All I can speak from is experience: I have not yet fallen for a 'scam' in the seven years that I have been translating and becoming increasingly visible to clients.

Gotta go – work’s just come in. But if you are serious about getting work, you’ll have to ‘put yourself out there’ at some point in some way.

All the best!


[Edited at 2012-10-18 14:20 GMT]


Direct link Reply with quote
 

Jessica Noyes  Identity Verified
United States
Local time: 10:50
Spanish to English
+ ...
image Oct 18, 2012

This is only the tiniest of deterrents, since scammers can easily retype text, but if they receive your resume saved as an image, they may move on to lower hanging fruit.

Direct link Reply with quote
 

Ricardy Ricot  Identity Verified
Local time: 10:50
French to English
+ ...
Point Oct 18, 2012

Sheila and Veronica have a point. If you only give your cv to people you already know, then you cannot find new clients.
Moreover, Gardiner, a way to let clients know it's the real you is by your email address. Let them know which one you use. Scammers can't fake your email address. Unless they hijack that as well, which probably won't happen if you are careful. My email or facebook had not been hijacked in years, ever since I started being careful (no clicking on dubious links). They can however come up with emails that sound very similar with yours, but it won't be the same.


Direct link Reply with quote
 

Tomás Cano Binder, BA, CT  Identity Verified
Spain
Local time: 16:50
Member (2005)
English to Spanish
+ ...
Not a real risk Oct 18, 2012

I think there is more risk of CV scams when you are an established, recognised translator with many years of experience. However, people who have been in the market for very long and have a long, good track of quality --and therefore an established customer base-- do not really need to supply CVs too often, do they?

Direct link Reply with quote
 
Ana Myriam Garro  Identity Verified
Local time: 12:50
English to Spanish
+ ...
@ Jessica: I fully agree Oct 18, 2012

Jessica Noyes wrote:

This is only the tiniest of deterrents, since scammers can easily retype text, but if they receive your resume saved as an image, they may move on to lower hanging fruit.


That is exactly what I have done in addition to changing part of the wording of my previous CV stolen by scammers. I think that it is quite unlikely that scammers may re-type the whole CV, or at lest that is what I hope.


Direct link Reply with quote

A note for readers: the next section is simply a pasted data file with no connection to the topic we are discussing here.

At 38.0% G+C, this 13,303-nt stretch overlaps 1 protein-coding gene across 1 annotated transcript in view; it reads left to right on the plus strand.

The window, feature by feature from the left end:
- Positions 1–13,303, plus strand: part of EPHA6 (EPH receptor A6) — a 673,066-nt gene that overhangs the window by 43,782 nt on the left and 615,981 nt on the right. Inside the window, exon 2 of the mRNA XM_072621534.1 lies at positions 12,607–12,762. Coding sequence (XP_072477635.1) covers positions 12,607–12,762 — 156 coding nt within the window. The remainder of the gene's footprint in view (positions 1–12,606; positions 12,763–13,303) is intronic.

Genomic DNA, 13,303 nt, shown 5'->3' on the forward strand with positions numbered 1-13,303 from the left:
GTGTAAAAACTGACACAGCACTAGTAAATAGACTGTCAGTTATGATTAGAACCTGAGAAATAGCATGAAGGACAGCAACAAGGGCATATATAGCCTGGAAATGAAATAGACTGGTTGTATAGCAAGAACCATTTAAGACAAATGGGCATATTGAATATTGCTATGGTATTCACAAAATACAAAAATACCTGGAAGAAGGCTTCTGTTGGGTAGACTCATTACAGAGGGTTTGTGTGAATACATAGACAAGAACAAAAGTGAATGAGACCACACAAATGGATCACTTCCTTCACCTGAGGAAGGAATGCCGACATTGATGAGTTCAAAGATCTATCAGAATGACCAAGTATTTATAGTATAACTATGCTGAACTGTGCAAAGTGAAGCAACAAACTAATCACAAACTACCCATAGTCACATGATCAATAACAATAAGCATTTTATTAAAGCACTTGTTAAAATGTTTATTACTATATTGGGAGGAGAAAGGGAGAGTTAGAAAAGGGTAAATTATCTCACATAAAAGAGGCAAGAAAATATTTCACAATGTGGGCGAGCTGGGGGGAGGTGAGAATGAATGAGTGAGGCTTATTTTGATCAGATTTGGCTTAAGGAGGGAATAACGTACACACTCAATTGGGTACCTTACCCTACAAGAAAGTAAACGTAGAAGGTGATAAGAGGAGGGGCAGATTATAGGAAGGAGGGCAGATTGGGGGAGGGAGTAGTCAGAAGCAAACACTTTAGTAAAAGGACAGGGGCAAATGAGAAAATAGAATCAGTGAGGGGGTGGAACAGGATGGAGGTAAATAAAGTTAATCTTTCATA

Josephine Gardiner  Identity Verified
United Kingdom
Local time: 15:50
Spanish to English
+ ...
TOPIC STARTER
Thanks for your replies so far... Oct 18, 2012

@Christela - Most of the work I've done so far has been for people I already know, or their contacts, but I don't see how I can avoid sending out my CV altogether if I want to get a wider range of work...

@Veronica - it is reassuring to know that your experience has been trouble-free. I think what got me worried was reading the posts in the 'scams' forum on this site. There are some scary stories there from people who have had CVs stolen and/or plagiarised. I think this would be a particular problem for new or less-established translators - if people are getting jobs on the back of your CV, and submitting bad translations in your name, then your reputation is trashed before you even get going!

@Jessica - by 'save your resume as an image' do you just mean as a PDF? Also I wondered if there was any way to put some sort of hidden identifier on the CV, so that if someone retyped it, they would miss it?

A couple of other things - I read somewhere else here that having a gmail address is 'unprofessional' and 'a warning sign'. This is news to me (I have a gmail address). I knew hotmail was considered dodgy, but gmail? Should I push the boat out and set up a simple website?


Direct link Reply with quote
 

Nicole Schnell  Identity Verified
United States
Local time: 07:50
English to German
+ ...
Freebie email addresses Oct 19, 2012

J. Gardiner wrote:
A couple of other things - I read somewhere else here that having a gmail address is 'unprofessional' and 'a warning sign'. This is news to me (I have a gmail address). I knew hotmail was considered dodgy, but gmail? Should I push the boat out and set up a simple website?